It has been a bit of a challenge not being able communicate with the people well. Yvette has been a life saver for us. Tonight we sat in a youth group attempting to sing worship songs in Spanish alongside Bolivian teenagers. Half the time we didn’t know what we were singing, nor were we singing the words correctly. What matters though was that we were worshipping the same God. A God who understands all languages and loves all nations. The one and only God, who has blessed us with the opportunity to come to Bolivia, and love His people.
More to come in the next couple of days. Until then: Hasta Luego!
Oceans of Love,
Update #2, Tuesday, May 9
Hola, segundo blog post from team Bolivia!
Since our last update we have created more memories and experienced new adventures! Sunday was a true day of rest for us, as the Bolivian’s practice this to the T. We got to wake up and experience the Lord in a whole new way with a full day in the Lord’s house. As told before, Bolivian time is known as “Latina Tiempo,” which means for our 10 o’clock church service we left at 10 am and the service started at 11:45. It was a beautiful drive up that morning as the church was in the mountains of Cochabamba. Here we gathered in a small church with few adults and mostly children. We got to sing worship songs in Spanish and two of us (CeCe and Hannah), were able to put our musical talents to use by leading with guitar and piano. The BIG KICKER was we all used our musical abilities to sing “Set a Fire” and “How He Loves” during the church service. (Yes, soccer players STILL leading worship, it was two thumbs up!) But the fun didn’t stop there: Who would have thought a water bottle and rocks would entertain us all for the next hour as Claire led us in a game of homemade baseball. This simple game led to so many smiles and laughter creating a warm and loving conclusion to our time in the mountains.
At lunch we were truly spoiled. We sat down for our usual meals, but there was a surprise halfway through the meal: ICE! Yes, ICE! Bolivians drink their beverages at room temperature, so that was something we had adapted to, but Sunday we were spoiled! (Hallelujah!) The evening was capped off with a church service at Pastor Johnny’s downtown church. We were kindly welcomed and given the opportunity to hear him preach and once again (with our beautiful voices) we sang a second time.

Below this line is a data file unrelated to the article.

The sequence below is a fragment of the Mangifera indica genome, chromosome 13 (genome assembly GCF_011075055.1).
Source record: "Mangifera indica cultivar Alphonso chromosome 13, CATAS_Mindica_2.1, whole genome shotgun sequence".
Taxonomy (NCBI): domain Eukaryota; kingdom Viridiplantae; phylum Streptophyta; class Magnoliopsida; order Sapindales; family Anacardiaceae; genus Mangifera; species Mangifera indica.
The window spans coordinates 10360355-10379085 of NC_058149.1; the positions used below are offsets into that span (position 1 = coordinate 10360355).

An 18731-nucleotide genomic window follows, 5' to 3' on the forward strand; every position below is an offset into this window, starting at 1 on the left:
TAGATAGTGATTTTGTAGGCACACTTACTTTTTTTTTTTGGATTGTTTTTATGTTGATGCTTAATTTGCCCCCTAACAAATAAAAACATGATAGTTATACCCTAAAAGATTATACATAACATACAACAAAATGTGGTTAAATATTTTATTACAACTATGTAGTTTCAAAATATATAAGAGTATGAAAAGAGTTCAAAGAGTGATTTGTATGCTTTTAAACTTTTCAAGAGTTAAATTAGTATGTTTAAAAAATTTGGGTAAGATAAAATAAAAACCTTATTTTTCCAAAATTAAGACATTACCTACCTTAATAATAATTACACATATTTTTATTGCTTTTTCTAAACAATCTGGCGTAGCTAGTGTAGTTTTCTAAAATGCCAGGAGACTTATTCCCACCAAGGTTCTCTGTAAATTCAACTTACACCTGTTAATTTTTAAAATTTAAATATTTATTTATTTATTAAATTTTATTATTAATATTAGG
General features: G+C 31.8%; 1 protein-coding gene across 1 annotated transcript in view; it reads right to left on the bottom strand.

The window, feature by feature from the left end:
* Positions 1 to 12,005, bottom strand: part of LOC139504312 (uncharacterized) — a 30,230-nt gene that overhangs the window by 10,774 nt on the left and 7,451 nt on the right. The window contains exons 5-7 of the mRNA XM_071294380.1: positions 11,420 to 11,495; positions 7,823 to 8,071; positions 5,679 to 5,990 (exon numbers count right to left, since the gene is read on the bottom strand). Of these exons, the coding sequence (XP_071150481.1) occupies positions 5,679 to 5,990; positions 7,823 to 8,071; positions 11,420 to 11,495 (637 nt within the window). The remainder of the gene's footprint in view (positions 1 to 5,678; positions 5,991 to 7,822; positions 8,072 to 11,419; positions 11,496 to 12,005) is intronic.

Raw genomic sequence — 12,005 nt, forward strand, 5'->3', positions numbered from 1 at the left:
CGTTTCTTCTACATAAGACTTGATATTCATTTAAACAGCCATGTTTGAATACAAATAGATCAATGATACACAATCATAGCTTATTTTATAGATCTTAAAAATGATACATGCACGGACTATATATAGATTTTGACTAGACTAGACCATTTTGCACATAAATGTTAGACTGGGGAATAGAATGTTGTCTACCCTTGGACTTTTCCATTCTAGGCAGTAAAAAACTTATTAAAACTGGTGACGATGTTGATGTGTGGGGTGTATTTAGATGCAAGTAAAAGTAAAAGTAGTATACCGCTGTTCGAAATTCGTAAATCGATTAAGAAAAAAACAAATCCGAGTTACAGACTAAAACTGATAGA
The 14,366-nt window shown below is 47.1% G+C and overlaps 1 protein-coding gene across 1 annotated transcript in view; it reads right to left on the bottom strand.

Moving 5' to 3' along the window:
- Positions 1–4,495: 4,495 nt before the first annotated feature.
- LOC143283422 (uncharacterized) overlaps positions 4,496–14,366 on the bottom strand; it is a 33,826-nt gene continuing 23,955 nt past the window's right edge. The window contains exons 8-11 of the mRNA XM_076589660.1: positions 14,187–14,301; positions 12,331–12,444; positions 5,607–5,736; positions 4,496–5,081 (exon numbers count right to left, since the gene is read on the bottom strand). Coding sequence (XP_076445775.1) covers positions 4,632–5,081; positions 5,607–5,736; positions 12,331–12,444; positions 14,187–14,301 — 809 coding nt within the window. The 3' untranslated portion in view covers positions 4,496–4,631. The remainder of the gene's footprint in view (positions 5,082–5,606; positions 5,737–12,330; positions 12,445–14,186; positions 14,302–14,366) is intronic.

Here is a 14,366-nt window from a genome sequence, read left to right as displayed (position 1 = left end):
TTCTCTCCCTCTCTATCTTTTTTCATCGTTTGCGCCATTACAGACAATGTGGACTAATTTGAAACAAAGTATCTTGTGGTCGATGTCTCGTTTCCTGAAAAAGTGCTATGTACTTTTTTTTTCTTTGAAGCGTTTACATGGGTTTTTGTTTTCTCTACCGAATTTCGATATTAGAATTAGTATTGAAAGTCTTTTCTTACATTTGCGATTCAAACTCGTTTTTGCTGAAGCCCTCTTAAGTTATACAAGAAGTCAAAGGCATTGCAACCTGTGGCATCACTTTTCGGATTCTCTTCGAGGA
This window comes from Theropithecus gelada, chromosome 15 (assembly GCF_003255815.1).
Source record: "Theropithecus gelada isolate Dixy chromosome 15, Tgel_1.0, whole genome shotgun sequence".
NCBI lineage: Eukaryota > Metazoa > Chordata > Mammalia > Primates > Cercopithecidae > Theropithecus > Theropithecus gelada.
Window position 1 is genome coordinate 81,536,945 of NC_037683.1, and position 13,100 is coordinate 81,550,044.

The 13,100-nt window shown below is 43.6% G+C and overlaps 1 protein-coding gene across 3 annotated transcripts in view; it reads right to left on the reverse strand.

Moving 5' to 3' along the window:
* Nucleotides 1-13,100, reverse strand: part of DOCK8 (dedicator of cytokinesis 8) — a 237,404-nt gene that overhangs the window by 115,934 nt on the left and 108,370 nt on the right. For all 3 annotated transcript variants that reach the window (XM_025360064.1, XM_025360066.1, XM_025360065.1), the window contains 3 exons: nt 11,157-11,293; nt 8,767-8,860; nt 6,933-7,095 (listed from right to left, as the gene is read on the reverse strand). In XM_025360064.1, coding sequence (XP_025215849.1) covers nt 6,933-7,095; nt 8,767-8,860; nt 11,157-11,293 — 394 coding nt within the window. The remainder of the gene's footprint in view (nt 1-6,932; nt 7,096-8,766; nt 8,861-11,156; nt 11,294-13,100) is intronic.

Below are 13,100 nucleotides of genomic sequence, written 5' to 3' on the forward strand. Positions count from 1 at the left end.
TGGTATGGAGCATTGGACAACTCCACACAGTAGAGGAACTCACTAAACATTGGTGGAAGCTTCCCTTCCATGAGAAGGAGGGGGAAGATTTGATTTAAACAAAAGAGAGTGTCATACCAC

Monday a new adventure began! We spent mid-morning at a local fútbol court where we brainstormed ideas for our soccer camp we would be leading this week, starting later in the day. But the best part of brainstorming was the post-debrief as we had some extra time to play fútbol as a team. Heading to another new region on Monday, we left around noon to the cities tucked away in the mountains of Cochabamba. What a beautiful site to see on our way up (see the pictures)! Upon arriving we ate lunch with the kids and shared many laughs trying to understand each other, and then it was time to head to the fútbol courts and began the first day of camp. With a total 80-some campers, we had a blast splitting into groups and focusing on skills and drills before we played some live games! Despite the many different skill levels combined it still brought joy and competition to the many students. Even though it was a long and tiring day, we are powered by the thought that we are continually serving and impacting the lives of those around us.
Adios for now!
Love, Team Bolivia (Hannah and CeCe)
Update #3: Thursday, May 11, 2017
Hello family and friends!
Becca, here. I hope you’re all doing well and know that we all miss you very much. I know that the past two blog posts were about the amount of fun we have had and the amazing individuals we have come to know. However, I want to share with all of you some of the cultural struggles that we experience on a daily basis. Let us not forget that we are in a third world country and it is not always a walk in the park.